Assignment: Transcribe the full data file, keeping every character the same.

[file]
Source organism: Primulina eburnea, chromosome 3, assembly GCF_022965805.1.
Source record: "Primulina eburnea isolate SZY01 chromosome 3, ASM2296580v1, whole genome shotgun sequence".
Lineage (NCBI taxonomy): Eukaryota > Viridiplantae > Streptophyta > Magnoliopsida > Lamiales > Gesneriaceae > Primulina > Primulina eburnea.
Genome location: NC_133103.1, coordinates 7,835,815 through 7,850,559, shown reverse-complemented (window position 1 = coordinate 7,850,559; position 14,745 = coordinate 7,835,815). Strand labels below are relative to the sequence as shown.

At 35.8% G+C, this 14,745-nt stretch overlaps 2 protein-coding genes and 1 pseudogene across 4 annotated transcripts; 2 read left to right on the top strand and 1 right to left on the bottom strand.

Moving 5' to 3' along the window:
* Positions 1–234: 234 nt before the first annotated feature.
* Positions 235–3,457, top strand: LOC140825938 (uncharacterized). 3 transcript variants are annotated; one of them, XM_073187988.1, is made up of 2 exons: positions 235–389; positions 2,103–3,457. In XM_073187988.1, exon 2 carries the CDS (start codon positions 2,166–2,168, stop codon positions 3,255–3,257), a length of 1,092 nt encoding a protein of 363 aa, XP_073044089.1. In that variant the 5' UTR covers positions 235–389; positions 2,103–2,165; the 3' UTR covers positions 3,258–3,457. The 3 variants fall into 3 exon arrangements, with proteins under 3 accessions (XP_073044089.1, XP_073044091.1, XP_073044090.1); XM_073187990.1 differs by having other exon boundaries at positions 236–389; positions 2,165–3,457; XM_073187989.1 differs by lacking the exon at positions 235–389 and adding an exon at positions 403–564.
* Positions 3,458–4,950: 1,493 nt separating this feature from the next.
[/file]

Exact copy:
Source organism: Primulina eburnea, chromosome 3, assembly GCF_022965805.1.
Source record: "Primulina eburnea isolate SZY01 chromosome 3, ASM2296580v1, whole genome shotgun sequence".
Lineage (NCBI taxonomy): Eukaryota > Viridiplantae > Streptophyta > Magnoliopsida > Lamiales > Gesneriaceae > Primulina > Primulina eburnea.
Genome location: NC_133103.1, coordinates 7,835,815 through 7,850,559, shown reverse-complemented (window position 1 = coordinate 7,850,559; position 14,745 = coordinate 7,835,815). Strand labels below are relative to the sequence as shown.

At 35.8% G+C, this 14,745-nt stretch overlaps 2 protein-coding genes and 1 pseudogene across 4 annotated transcripts; 2 read left to right on the top strand and 1 right to left on the bottom strand.

Moving 5' to 3' along the window:
* Positions 1–234: 234 nt before the first annotated feature.
* Positions 235–3,457, top strand: LOC140825938 (uncharacterized). 3 transcript variants are annotated; one of them, XM_073187988.1, is made up of 2 exons: positions 235–389; positions 2,103–3,457. In XM_073187988.1, exon 2 carries the CDS (start codon positions 2,166–2,168, stop codon positions 3,255–3,257), a length of 1,092 nt encoding a protein of 363 aa, XP_073044089.1. In that variant the 5' UTR covers positions 235–389; positions 2,103–2,165; the 3' UTR covers positions 3,258–3,457. The 3 variants fall into 3 exon arrangements, with proteins under 3 accessions (XP_073044089.1, XP_073044091.1, XP_073044090.1); XM_073187990.1 differs by having other exon boundaries at positions 236–389; positions 2,165–3,457; XM_073187989.1 differs by lacking the exon at positions 235–389 and adding an exon at positions 403–564.
* Positions 3,458–4,950: 1,493 nt separating this feature from the next.